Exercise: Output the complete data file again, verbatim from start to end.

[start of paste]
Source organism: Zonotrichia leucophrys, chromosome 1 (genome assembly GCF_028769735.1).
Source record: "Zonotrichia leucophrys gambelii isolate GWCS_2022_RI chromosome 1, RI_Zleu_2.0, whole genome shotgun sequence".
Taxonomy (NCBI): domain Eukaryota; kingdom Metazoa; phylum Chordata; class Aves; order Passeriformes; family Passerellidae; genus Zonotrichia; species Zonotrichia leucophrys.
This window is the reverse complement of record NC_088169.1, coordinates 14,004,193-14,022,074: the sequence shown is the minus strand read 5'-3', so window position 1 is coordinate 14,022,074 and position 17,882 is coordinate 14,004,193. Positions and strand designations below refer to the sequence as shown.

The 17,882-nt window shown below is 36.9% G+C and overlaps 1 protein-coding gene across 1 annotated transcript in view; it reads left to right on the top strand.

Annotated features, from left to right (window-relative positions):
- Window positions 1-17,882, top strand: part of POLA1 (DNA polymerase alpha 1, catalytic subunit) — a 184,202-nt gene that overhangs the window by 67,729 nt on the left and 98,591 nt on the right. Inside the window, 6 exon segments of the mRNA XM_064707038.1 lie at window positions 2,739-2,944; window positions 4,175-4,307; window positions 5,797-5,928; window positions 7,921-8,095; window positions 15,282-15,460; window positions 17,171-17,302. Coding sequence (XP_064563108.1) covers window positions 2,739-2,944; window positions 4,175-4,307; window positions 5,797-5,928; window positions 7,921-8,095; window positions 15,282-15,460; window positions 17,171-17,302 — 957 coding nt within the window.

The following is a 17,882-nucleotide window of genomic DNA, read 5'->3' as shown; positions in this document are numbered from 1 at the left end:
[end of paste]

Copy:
Source organism: Zonotrichia leucophrys, chromosome 1 (genome assembly GCF_028769735.1).
Source record: "Zonotrichia leucophrys gambelii isolate GWCS_2022_RI chromosome 1, RI_Zleu_2.0, whole genome shotgun sequence".
Taxonomy (NCBI): domain Eukaryota; kingdom Metazoa; phylum Chordata; class Aves; order Passeriformes; family Passerellidae; genus Zonotrichia; species Zonotrichia leucophrys.
This window is the reverse complement of record NC_088169.1, coordinates 14,004,193-14,022,074: the sequence shown is the minus strand read 5'-3', so window position 1 is coordinate 14,022,074 and position 17,882 is coordinate 14,004,193. Positions and strand designations below refer to the sequence as shown.

The 17,882-nt window shown below is 36.9% G+C and overlaps 1 protein-coding gene across 1 annotated transcript in view; it reads left to right on the top strand.

Annotated features, from left to right (window-relative positions):
- Window positions 1-17,882, top strand: part of POLA1 (DNA polymerase alpha 1, catalytic subunit) — a 184,202-nt gene that overhangs the window by 67,729 nt on the left and 98,591 nt on the right. Inside the window, 6 exon segments of the mRNA XM_064707038.1 lie at window positions 2,739-2,944; window positions 4,175-4,307; window positions 5,797-5,928; window positions 7,921-8,095; window positions 15,282-15,460; window positions 17,171-17,302. Coding sequence (XP_064563108.1) covers window positions 2,739-2,944; window positions 4,175-4,307; window positions 5,797-5,928; window positions 7,921-8,095; window positions 15,282-15,460; window positions 17,171-17,302 — 957 coding nt within the window.

The following is a 17,882-nucleotide window of genomic DNA, read 5'->3' as shown; positions in this document are numbered from 1 at the left end: